April 2017 saw the introduction of the ‘family home allowance’, formally referred to as the Residence Nil-Rate Band (RNRB), which allows for more of an estate to be bequeathed free of inheritance tax (IHT).
This allowance applies to residential property when it is left to ‘direct descendants’, for example, children, stepchildren and grandchildren, it will not be available on transfers to siblings or other relations. The initial allowance in 2017/18 was £100,000, increasing by £25,000 over the following 3 years to £175,000, with no increases since then. This allowance is available per person, so a married couple may benefit from double the allowance.
In order to qualify, you must own a property, or a share in a property, which you have lived in at some stage (so an investment buy-to-let property would not qualify) and which you intend to leave to your direct descendants on your death, the allowance does not apply on gifts or any other lifetime transfers.
The RNRB is reduced at the rate of £1 for every £2 that an estate is over £2 million (known as a ‘tapered withdrawal’), for example, an estate of £2,100,000 would result in a £50,000 reduction in the RNRB.
The relief will not be available when property has been left in trust, it is important therefore that Wills should be reviewed should you wish to take advantage of this.
Like the Nil Rate Band for inheritance tax, the RNRB can be transferred between spouses if it is not used in whole or in part when the first spouse died, even if the first death occurred before 6th April 2017. With the general inheritance tax Nil Rate Band currently being £325,000 per person, a married couple could potentially leave their loved-ones a combined estate of up to £1million without being liable for IHT.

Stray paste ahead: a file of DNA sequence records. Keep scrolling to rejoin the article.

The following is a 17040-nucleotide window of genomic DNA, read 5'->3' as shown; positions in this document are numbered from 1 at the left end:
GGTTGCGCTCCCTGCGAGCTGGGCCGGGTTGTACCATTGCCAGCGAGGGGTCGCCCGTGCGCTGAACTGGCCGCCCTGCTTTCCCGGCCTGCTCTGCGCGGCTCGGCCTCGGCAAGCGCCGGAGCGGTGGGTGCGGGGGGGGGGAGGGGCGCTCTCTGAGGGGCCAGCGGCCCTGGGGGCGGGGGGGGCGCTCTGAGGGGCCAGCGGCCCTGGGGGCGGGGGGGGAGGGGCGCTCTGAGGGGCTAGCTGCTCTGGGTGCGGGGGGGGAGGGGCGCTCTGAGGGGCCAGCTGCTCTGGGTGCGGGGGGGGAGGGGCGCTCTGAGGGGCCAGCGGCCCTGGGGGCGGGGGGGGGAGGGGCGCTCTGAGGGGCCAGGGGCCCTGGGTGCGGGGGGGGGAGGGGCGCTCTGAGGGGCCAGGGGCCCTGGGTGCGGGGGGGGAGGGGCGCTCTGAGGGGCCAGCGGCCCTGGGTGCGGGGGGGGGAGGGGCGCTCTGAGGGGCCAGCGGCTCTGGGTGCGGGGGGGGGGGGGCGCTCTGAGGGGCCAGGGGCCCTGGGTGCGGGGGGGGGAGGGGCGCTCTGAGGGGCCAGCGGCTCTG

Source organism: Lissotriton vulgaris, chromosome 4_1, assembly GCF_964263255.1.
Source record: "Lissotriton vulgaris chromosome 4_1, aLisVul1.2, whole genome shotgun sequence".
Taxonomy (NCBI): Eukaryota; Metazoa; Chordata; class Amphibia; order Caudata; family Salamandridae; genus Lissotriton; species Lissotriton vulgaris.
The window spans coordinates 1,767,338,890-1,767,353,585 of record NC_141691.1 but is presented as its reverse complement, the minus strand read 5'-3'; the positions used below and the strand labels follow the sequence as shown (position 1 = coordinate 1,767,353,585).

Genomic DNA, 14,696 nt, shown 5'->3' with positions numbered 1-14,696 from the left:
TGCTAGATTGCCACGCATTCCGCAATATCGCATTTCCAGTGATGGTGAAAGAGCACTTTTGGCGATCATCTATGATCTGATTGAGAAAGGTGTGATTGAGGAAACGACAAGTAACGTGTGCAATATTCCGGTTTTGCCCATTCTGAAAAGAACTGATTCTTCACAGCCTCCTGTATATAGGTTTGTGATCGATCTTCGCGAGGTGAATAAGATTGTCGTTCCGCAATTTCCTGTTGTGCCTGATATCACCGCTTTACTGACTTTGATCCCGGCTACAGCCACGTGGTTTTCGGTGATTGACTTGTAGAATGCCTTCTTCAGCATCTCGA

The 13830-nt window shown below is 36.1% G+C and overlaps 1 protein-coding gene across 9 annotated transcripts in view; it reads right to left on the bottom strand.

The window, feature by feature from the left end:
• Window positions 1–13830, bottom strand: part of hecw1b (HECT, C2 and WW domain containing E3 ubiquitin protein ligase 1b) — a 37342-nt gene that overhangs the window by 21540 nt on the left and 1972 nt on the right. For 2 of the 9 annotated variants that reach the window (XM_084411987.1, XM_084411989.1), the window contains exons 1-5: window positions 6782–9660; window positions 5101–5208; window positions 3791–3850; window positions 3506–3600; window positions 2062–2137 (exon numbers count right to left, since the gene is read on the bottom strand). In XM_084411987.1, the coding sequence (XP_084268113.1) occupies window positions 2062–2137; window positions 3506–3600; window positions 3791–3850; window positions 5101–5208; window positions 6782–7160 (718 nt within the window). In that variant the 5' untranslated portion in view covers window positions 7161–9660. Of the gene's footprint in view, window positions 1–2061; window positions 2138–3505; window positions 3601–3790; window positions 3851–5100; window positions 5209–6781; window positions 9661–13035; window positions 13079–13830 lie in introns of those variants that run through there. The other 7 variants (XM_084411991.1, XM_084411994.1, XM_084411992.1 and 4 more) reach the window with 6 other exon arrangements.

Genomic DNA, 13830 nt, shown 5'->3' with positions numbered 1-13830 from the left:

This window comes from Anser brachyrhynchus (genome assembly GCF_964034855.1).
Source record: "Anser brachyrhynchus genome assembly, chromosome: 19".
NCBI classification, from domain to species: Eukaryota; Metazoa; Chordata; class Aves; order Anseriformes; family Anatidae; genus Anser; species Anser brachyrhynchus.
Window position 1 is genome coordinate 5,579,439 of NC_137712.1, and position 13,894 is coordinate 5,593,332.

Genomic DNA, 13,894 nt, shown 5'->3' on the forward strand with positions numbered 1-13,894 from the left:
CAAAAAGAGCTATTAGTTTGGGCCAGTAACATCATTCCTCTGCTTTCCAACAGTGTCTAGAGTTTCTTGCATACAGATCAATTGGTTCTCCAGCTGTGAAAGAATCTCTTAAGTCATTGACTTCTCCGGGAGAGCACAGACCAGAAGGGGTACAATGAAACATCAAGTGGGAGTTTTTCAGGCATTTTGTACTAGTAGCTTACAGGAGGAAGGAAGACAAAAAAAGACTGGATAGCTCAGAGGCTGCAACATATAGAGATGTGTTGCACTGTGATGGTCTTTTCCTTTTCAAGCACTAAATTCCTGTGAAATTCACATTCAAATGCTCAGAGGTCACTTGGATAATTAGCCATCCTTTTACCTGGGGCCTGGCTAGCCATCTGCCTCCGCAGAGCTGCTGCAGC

It is also possible to protect the RNRB if you downsize or sell your family home and move into rented accommodation or a nursing home, although the rules around this are complex.
Rising house prices in many areas of the country mean that thousands more people every year become liable for IHT (see our article ‘The impact of rising property process on inheritance tax’ )
Business owners could also potentially miss out on the full benefit of the allowance. This is because, although most businesses can be passed down free from IHT due to the availability of Business Property Relief, the value of the business will nonetheless be included in the overall value of the estate for RNRB purposes, potentially pushing the total estate over the £2 million mark.
To get the most out of the tax saving effect of the RNRB you should review your Will, or make a Will if you do not already have one.
The conditions for claiming the RNRB and any downsizing allowance can be complicated, and we would urge you to seek professional advice to discuss the options available to you based on your individual circumstances.
For further information please contact our Director of Tax, Aaron Phillips:
Written October 2019 (Updated June 2023)